Cross races, the big, important ones happen on The Seventh Day, the same The Seventh Day that the monotheistic big three have traditionally kept as a day of rest—and you have got to respect it! At times this big old capitalist machine that we are riding on demands that instead of using our day of rest for contemplation, we go out with our image recording devices, shades, and our FlyKnits and capture the rude and often blasphemous antics of cycling festivals. But when push comes to shove, MFS will always choose to honor rest.
Texas is known for big things, big hats, big belt buckles, big horns on the front of big convertible Cadillacs and big FAITH. Taking into account the degree of faith in this venerable state, it is obvious to our experts here at the MFS Center for Research in cooperation with our research associates from the Center for New American Featly, that the shutdown of last weekend’s race wasn’t about a few roots from a couple old trees being exposed. These tree roots have been around for decades, even centuries. These are roots that have survived Comanches, Texas Rangers, and hordes of Stevie Ray Vaughn fans. One could say that these roots are at the root of keeping Austin Weird. Roots this formidable repel cycling intruders like an NRA placard in a front lawn repels thieves, that is to say these roots aren’t going nowhere. “On Sunday the cross belongs to Jesus not bikes!”Something else is going on, and these roots were the patsies; pawns in the employ of a higher order. Is the debatable well-being of a few roots reason enough to completely shut down a highly touted, well attended, and much beloved national cycling festival tournament? Rumors about the festival’s shut down were rampant and the crowd was buzzing with speculation.
- “I heard that the CIA is involved, something to do with oil prices and alternative transportation.”
- “I will lay down in the cold mud and let someone whip me with an 11spd chain if it will help to get this race started.”
- “My dad’s brother’s work-friend’s daughter said that this morning she went to Sunday school and their rec. pool was filled with blood.”
- “Oh shit! Is that John Watson?”
Science tells us something deeper and more fundamental caused the unscheduled shutdown of Sunday’s spectacle finale. A quick internet survey discloses answers that quickly lead us to the truth. Texas has over 6.5 million evangelical churches—that is a lot of faith—and this number indicates an overwhelming amount of fervent believers in the true meaning of The Seventh Day rest. Is it not reasonable to believe that Sunday’s shut down wasn’t simply an act of nature but an act of GOD? That these torrential rains weren’t caused by some butterfly in Papua New Guinea flapping when it should have fluttered, but by a higher power, a cosmic will?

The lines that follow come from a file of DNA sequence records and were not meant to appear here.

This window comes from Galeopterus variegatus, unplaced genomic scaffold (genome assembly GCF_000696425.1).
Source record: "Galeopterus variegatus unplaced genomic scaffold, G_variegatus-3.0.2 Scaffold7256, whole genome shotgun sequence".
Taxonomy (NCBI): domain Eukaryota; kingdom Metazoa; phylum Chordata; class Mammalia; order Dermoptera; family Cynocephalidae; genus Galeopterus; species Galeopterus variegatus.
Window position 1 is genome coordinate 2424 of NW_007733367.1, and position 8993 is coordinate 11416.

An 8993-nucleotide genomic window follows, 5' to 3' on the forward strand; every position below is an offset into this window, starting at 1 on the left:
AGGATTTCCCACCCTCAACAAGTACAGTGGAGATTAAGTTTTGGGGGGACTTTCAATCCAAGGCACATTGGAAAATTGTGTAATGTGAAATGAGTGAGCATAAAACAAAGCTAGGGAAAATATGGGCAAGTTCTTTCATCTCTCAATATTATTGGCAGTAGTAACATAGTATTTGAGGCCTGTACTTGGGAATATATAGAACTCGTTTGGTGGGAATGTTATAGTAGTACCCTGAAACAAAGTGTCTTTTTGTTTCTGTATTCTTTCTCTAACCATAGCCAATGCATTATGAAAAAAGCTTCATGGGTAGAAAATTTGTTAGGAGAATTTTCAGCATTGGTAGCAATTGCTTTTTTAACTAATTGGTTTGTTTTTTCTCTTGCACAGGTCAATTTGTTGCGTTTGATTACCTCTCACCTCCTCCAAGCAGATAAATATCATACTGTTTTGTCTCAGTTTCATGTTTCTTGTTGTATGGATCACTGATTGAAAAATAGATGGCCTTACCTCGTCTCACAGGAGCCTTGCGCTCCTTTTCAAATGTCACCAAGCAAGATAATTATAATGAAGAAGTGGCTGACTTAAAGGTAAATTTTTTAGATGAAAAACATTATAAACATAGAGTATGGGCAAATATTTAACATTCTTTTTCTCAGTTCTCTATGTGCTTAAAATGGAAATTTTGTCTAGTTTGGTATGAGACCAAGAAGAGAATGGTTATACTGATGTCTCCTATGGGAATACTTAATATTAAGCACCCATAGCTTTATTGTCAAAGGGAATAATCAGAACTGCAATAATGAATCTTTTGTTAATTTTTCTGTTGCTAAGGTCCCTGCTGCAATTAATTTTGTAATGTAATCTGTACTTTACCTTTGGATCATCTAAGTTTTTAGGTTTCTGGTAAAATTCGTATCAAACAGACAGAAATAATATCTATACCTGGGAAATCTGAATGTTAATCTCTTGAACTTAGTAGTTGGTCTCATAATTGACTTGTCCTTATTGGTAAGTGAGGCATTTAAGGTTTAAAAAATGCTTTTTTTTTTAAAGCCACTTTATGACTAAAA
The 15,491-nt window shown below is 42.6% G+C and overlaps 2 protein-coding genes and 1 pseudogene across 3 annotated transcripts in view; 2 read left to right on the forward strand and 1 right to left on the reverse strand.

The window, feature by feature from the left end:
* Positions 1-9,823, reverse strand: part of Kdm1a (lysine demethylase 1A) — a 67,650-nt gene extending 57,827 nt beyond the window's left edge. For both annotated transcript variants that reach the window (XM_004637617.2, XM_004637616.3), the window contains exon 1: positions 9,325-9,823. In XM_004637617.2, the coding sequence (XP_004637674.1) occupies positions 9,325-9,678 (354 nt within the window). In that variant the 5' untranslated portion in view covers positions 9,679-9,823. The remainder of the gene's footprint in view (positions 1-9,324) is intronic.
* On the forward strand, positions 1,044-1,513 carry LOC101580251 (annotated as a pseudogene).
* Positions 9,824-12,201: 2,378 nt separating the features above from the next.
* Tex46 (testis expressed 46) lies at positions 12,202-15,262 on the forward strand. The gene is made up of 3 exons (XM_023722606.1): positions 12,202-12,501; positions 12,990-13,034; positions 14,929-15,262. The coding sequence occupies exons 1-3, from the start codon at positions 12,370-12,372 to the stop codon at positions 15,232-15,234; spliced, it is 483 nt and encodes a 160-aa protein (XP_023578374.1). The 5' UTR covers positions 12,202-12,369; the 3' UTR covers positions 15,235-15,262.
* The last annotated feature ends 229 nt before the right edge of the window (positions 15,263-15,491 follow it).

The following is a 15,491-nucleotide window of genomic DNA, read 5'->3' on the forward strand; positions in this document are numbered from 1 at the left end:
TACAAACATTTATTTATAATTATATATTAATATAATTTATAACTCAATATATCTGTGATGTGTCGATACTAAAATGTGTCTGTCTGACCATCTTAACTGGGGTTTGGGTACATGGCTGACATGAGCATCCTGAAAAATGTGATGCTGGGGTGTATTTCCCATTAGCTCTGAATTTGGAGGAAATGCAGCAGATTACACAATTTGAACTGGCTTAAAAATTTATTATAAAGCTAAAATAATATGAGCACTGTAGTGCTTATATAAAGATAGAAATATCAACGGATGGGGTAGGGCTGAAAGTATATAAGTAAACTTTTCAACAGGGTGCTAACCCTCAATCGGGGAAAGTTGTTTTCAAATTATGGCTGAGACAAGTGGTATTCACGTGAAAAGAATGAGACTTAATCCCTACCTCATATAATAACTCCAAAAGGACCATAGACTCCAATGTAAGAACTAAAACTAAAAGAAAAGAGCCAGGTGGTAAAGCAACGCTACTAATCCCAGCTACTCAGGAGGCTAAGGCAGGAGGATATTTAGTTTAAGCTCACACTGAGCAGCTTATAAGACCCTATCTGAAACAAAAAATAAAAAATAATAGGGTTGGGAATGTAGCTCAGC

With the festival cancelled, attendees became de facto supplicants, would-be acolytes, unaware that a graceful hand was guiding them towards the one, true Cross. Faith now had a captured audience; racers and their support people, industry insiders, media, and fans from across the country were in town with nothing but time on their hands and resting to do. They would now be able to use Sunday, The Seventh Day, as it was originally intended, as a day of rest and relaxation. With so many places of worship beckoning to the lost with open arms, it is without a doubt that there were a great number of racers who found themselves competing on Monday for a higher sponsor.
Think about it, just as it was with Noah and his ark, the rains came down, and just like they did for Noah, the rains cleansed away all the non-believers, knaves and naysayers who were not committed to the true Cross. These apostates, agnostics, and atheists were washed away, forced to climb aboard their sky chariots and mount their horseless carriages, and answer to the false prophets of email, shop hours, and deadlines. Only the true believers were left, those who put down their false Cross were repaid with the opportunity to line up on Monday morning and race for a glory that was not their own, in a state of grace, over roots that would not be harmed.